Power of Trash

It’s been a quarter century since Dr. Emmitt Brown pulled up in his DeLorean flying car time machine, flipped open the lid, put beer and a banana peel into the vehicle’s hydrogen generator, and took off back to the future, proclaiming to passengers Marty McFly and Jennifer Parker, “Where we’re going, we don’t need roads.” That was the final scene in the 1985 movie, “Back to the Future.” In 2011, our cars aren’t time machines, and most of us are still driving on roads.

But a Bend alternative energy company, Element One, announced plans Sept. 10 to mass produce a device that makes hydrogen, suitable for powering fuel cells, from a mixture of water and methanol or wood alcohol, which can be derived from things like banana peels and other garbage, crop residues, animal wastes and woody slash from forest-thinning projects.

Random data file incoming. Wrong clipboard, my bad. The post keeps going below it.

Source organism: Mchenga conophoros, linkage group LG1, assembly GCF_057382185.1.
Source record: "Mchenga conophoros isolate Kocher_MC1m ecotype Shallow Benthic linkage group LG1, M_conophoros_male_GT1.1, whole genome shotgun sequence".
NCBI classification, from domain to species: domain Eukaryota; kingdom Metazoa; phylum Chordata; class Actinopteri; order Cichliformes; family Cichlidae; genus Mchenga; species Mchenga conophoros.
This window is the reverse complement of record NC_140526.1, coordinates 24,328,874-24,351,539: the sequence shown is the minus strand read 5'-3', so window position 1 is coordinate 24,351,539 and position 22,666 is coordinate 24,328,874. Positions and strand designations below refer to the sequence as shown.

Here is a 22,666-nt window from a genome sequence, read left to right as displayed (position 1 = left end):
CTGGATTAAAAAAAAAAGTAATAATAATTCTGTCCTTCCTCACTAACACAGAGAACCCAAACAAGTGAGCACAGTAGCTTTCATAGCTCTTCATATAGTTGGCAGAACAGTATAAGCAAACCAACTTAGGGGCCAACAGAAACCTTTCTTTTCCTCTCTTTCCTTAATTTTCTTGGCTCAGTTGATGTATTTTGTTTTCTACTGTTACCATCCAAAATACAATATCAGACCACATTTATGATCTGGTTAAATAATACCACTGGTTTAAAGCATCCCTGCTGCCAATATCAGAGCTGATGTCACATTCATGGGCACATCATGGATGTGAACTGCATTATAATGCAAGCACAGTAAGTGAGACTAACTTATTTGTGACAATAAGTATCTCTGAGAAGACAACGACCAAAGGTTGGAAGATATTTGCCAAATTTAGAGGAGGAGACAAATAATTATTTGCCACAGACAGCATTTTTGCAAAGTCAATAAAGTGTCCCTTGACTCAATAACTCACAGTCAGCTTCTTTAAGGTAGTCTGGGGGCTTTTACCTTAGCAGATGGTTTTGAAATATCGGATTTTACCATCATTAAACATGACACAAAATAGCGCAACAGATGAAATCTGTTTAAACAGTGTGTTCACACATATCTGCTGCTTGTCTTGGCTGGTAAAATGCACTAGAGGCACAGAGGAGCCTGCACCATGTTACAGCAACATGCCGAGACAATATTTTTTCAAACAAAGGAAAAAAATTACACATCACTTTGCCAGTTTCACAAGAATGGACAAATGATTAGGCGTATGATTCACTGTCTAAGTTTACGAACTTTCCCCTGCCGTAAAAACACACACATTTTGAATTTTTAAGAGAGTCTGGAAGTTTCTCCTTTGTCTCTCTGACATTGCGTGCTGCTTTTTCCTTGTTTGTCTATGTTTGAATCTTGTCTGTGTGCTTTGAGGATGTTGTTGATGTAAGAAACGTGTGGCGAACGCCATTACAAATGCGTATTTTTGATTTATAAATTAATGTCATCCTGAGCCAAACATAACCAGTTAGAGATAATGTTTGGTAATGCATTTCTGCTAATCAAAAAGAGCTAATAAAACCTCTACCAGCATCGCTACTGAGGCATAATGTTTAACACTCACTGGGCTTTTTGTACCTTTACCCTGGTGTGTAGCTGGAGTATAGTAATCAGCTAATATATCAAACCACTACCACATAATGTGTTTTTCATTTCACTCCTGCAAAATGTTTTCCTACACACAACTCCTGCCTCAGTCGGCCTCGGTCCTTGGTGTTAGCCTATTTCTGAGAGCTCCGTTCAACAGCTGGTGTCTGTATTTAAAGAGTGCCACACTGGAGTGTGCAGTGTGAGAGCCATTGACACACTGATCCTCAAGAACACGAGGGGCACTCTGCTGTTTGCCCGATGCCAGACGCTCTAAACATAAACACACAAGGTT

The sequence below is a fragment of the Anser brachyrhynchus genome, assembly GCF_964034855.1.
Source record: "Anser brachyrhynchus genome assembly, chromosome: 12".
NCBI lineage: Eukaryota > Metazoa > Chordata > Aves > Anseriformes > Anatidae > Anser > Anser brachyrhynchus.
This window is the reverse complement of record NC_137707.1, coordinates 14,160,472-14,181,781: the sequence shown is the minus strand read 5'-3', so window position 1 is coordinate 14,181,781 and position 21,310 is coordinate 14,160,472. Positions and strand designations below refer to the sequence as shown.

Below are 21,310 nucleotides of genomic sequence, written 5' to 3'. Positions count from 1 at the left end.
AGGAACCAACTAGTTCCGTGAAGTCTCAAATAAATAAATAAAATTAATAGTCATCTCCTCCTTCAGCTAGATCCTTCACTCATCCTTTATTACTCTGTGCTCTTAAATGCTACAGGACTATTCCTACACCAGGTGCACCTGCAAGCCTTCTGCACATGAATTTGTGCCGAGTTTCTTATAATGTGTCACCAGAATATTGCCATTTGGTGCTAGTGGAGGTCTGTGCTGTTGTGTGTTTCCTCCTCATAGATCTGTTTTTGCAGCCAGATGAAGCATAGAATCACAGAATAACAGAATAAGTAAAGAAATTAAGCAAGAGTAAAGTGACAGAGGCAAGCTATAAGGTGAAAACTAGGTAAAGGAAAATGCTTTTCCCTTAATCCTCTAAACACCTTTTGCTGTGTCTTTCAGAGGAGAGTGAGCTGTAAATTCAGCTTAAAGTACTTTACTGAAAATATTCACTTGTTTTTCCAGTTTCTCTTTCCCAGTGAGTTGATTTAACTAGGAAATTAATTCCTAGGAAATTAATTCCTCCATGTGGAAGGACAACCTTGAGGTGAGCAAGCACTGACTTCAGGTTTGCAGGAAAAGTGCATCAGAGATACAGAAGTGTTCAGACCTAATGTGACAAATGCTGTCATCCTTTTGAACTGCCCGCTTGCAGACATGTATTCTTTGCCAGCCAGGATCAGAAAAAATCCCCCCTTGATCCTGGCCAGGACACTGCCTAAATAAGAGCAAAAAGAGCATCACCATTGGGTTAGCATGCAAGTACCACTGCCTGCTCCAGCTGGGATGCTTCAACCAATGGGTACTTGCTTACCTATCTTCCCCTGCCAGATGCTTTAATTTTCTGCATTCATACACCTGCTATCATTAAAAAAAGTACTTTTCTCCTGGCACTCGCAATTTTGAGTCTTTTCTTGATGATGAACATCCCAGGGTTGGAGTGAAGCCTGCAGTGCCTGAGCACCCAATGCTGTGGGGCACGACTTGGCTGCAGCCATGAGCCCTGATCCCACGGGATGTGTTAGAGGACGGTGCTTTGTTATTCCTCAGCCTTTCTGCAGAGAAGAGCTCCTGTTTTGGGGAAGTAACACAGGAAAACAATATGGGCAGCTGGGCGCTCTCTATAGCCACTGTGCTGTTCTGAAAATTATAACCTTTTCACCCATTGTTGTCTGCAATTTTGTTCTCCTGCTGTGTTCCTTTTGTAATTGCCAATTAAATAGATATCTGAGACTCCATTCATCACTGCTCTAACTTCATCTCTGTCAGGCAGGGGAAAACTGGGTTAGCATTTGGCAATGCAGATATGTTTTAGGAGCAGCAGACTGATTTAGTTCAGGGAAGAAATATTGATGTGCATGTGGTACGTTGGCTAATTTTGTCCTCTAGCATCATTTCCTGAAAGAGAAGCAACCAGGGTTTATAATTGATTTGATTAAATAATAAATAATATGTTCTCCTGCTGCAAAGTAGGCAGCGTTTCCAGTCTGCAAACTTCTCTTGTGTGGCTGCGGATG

The device is a methanol fuel reformer, which represents the next generation in hydrogen fuel processing that skips the bulky and more expensive stage where hydrogen was supplied as a compressed gas delivered in 200-pound cylinders, according to Element One’s co-founders. After more than 20 years of research, product development and manufacture of an earlier hydrogen generator that proved too expensive for most uses, Element One co-founders Dave Edlund and Rob Schluter signed a three-year strategic partnership with Chung-Hsin Electric and Machinery Manufacturing, out of Taipei, Taiwan, for the manufacture and distribution of their simplified methanol fuel reformers that will sell for dramatically lower prices. In a press statement about the agreement, CHEM Chairman Eric Chiang said the E1 Pegasus series of methanol reformers developed by Element One has broken the pricing barrier that limited use of hydrogen-powered fuel cells as an energy source in the past. “Usi Dave Edlund, left, and Robert Schluter, co-founders of Element One, hold a jug of methanol mixed with water and a hydrogen reformer coil, which are key components of the Bend company’s E1 Pegasus hydrogen fuel reformer to be manufactured by Chung-Hsin Electric and Machinery Manufacturing, of Taipei, Taiwan. They displayed their new, lower-cost fuel reformer Monday in the Element One lab in Bend. With the 2-foot-square E1 Pegasus fuel reformer on the table between Edlund and Schluter, making hydrogen is as simple as pouring a mixture of water and methanol into one end, and hydrogen comes out the other end. practical for much of our market, which limits the potential for fuel cell system sales,” Chiang said. “Few companies offer an affordable alternative.” Chiang said the principals at Element One and CHEM share a common vision for a future powered by hydrogen fuel cell systems. “Together, we can meet the current and future needs of our markets,” Chiang said. ‘Huge step’ “This is a huge step, and it happened very quickly,” Edlund said. While he has spent decades on hydrogen- and fuel cell-related research, Edlund said he and Schluter just formed Element One in May. Edlund is the scientist and Schluter, a former banker and past owner of Pangea Resources in Bend, has expertise in marketing and sales. “Hydrogen is the energy fuel source of the future,” Edlund said. “Hydrogen is the most common element in the universe. It is the fuel that powers the stars. It is a major component in water, animals, plants, petroleum and natural gas,” added Edlund, who has been researching and working to advance hydrogen into a commercially viable alternative energy source ever since he earned his doctorate in chemistry from the University of Oregon in 1987, and in his initial work at Bend Research. In 1996, he and Alan Guggenheim co-founded IdaTech, a fuel cell manufacturing company in Bend, and four months ago Edlund and Schluter formed Element One to advance Edlund’s improved device for extracting hydrogen from a mixture of methanol and water. “Since the early days of the space program, billions of dollars have been spent on fuel cell technology, but the problem with it has always been the need for big, bulky cylinders of hydrogen,” Edlund said. “We have come up with a better way of making hydrogen for fuel cells. This is the new technology,” Edlund said. “It simplifies the whole process and dramatically lowers the cost, which is the key to making hydrogen fuel technology commercially viable. “The approach we are taking is to use a feed stock of alcohol and water, and from that we can extract hydrogen using a small appliance,” Edlund said. “The small appliance is the new technology. It is designed to work with anyone’s fuel cell. Our appliance can be substituted for 200-pound tanks of compressed hydrogen.” Roger Lee, executive director at Economic Development for Central Oregon, said he worked with Edlund when he was with Bend Research and later when he founded IdaTech in Bend, and in the search for venture capital to launch Element One. “We are excited about what (Edlund) is doing and that he has chosen to launch his new company here in Bend,” Lee said. “He has credibility with his achievements at Bend Research and in founding IdaTech. He is definitely one of those certified smart people who has proven experience in the industry.” Market potential Schluter said initial production of around 2,000 E1 Pegasus hydrogen generators a year being manufactured by Element One and CHEM targets a growing need in Asia for hydrogen to power fuel cells used as a backup power supply to cell towers and other communications equipment. “As you can imagine, in this part of the world, hauling heavy cylinders of gas to remote locations is difficult, if not impossible,” Schluter said. Compared with previous versions of fuel reformers that sold for around $50,000, Schluter said the simplified technology devised by Edlund allows Element One to produce fuel reformers that sell for less than half that price. Through the mass production agreement with CHEM, he said the price is expected to drop another 25 to 30 percent. Terry Carlone, chairman of Altergy Systems, a fuel cell manufacturer based in the Sacramento, Calif., area, said the lower cost of Element One’s fuel reformers will, in his opinion, open a floodgate of fuel cell use that he believes will have great technological and humanitarian benefits in remote areas of the world. “We believe they are onto something really good here,” Carlone said. “It really shortens the time period during which fuel cell generation can come in to remote areas of the world. “It (Element One’s fuel reformer) takes methanol or natural gas, which is very available in remote areas, and transforms it into hydrogen that can power fuel cells for as long as it is needed,” Carlone said. The immediate benefits of the lower-cost Element One fuel reformers is in providing power or backup power to cell towers in one-third of the world that’s not wired with electric power lines. Carlone said that market includes remote areas across China and much of Asia, where electricity is not widely available, but methanol is readily available. Fuel cells convert hydrogen into energy, and as the costs drop, more telecommunications companies are choosing to go with hydrogen-powered fuel cell systems in place of diesel generators and lead-acid batteries as backup power to cell towers, Carlone said. Supplying fuel cell systems as power or backup power for cell towers represents a $10 billion market that is growing by 20 to 30 percent a year, Carlone said. It represents a huge market that he describes as “the low-hanging fruit everyone is going after.” Additionally, the lower cost of hydrogen-powered fuel cell systems will open other markets and can provide humanitarian benefits, he said. Those include supplying electricity for wells and water pumps for domestic and agricultural uses, and bringing refrigeration of food and medicines to remote areas, and light and electricity to homes, schools and businesses. Edlund said the agreement with CHEM is the first stem in Element One’s global vision. “Element One seeks to align itself with the best energy technology companies within each geographic region of the world,” Edlund said. “China is undergoing rapid growth in their telecom infrastructure and represents an ideal opportunity for fuel cell and related companies to sell their backup power solutions.” So far, due to the high cost and bulkiness of compressed hydrogen cylinders and earlier versions of fuel reformers, use of hydrogen to power cars has taken a backseat to ethanol-blended fuels, batteries and solar power, but Edlund said the improvements made by Element One bring the potential for powering cars with hydrogen-fueled fuel cells a step closer. In “Back to the Future,” the Mr. Fusion device Brown adapted to power his DeLorean was something he picked up during time travel. It’s akin to a kitchen trash compactor that gleaned enough energy from garbage to power a home in 2015. Edlund said the Mr. Fusion concept caught his attention while he was a college student, but at the time he didn’t foresee methanol as a source of hydrogen-powered fuel cells. “I suppose it did influence me in a way,” Edlund said. “I think (the movie) did expand science fact to science fiction in a way that is plausible.” The E1 Pegasus methanol fuel reformer displayed in the Element One lab in Bend generates 3 kilowatts per hour of power, which Edlund said is enough to power a typical American home. “You put a mixture of water and methanol in one end, and hydrogen comes out the other end. It’s that simple,” Edlund said. While the cost of using hydrogen-fueled fuel cells is still too high to compete with other energy sources readily available in developed areas of the world, Edlund said the E1 Pegasus brings that technology a step closer to reality. As for taking trash and directly converting it into energy like Mr. Fusion depicted in “Back to the Future,” Edlund said that’s a two-step process today. The first step takes place in gasifier plants that convert various types of wastes, biomass or natural gas into methanol — a form of wood alcohol. The E1 Pegasus methanol reformer completes the second phase of the process by converting methanol into hydrogen. In cars someday? Using hydrogen derived from methanol to power fuel cells is what Edlund and Schluter see as the future replacement for gasoline and other sources of energy, especially in Asia, Africa and South America. All of the E1 Pegasus components fit inside a 2-square-foot box. So, yes, a version might wind up in a car’s engine compartment someday, Edlund said. Vehicles equipped with a future version of the E1 Pegasus may pull up in front of a fueling station of the future and fill up with a blend of methanol and water, and continue their journey down the road, if we still need roads by then. Schluter and Edlund said conversion to hydrogen energy may be slower in the United States, Europe and other areas that already have extensive energy systems based on fossil fuels, hydroelectric and nuclear power. “Eventually, we’ll get there, but right now our target market is providing backup power for cell towers and other communications equipment,” Edlund said. Methanol favored Schluter said there are two forms of alcohol that can be mixed with water to make hydrogen for fuel cells. One is methanol, which is produced throughout the world from readily available waste streams or from natural gas, and the other is ethanol, which is made from corn and other grains. While ethanol production has been pushed in the United States, and Oregon and some other states require an ethanolblended gasoline to be sold at gas stations, Schluter said ethanol has several downsides. It’s less efficient, more expensive to produce, and when corn and other grains are purchased to make ethanol, that has created global grain shortages. That drives up prices of feed grains paid by livestock producers, as well as the cost of grains grown for human consumption, he said. “For several reasons, ethanol from grains is less attractive for hydrogen,” Schluter said. “With methanol, we are converting garbage or waste into clean energy, so it’s better all the way around.” In the Northwest, where forest thinning is needed to clean up widespread forest health problems and reduce fire risk, Edlund said use of forest slash, also known as woody biomass, can be used to make wood alcohol for hydrogen-fueled fuel cells. The U.S. Department of Energy and the U.S. Forest Service are funding several demonstration projects in Oregon, Washington, Colorado and other states where Edlund said researchers are building and testing gasification plants to find the best design for portable plants that can be hauled to forest thinning sites to make a wood alcohol from woody biomass. Here in the Northwest, where communities have been hit hard by the loss of timber jobs, there is a potential to grow a new industry making methanol for hydrogen fuel cells out of excess trees growing in the forests, but in a way that is self-sustaining, Edlund said. Ed Merriman can be reached at 541-617-7820 or at emerriman@bendbulletin.com.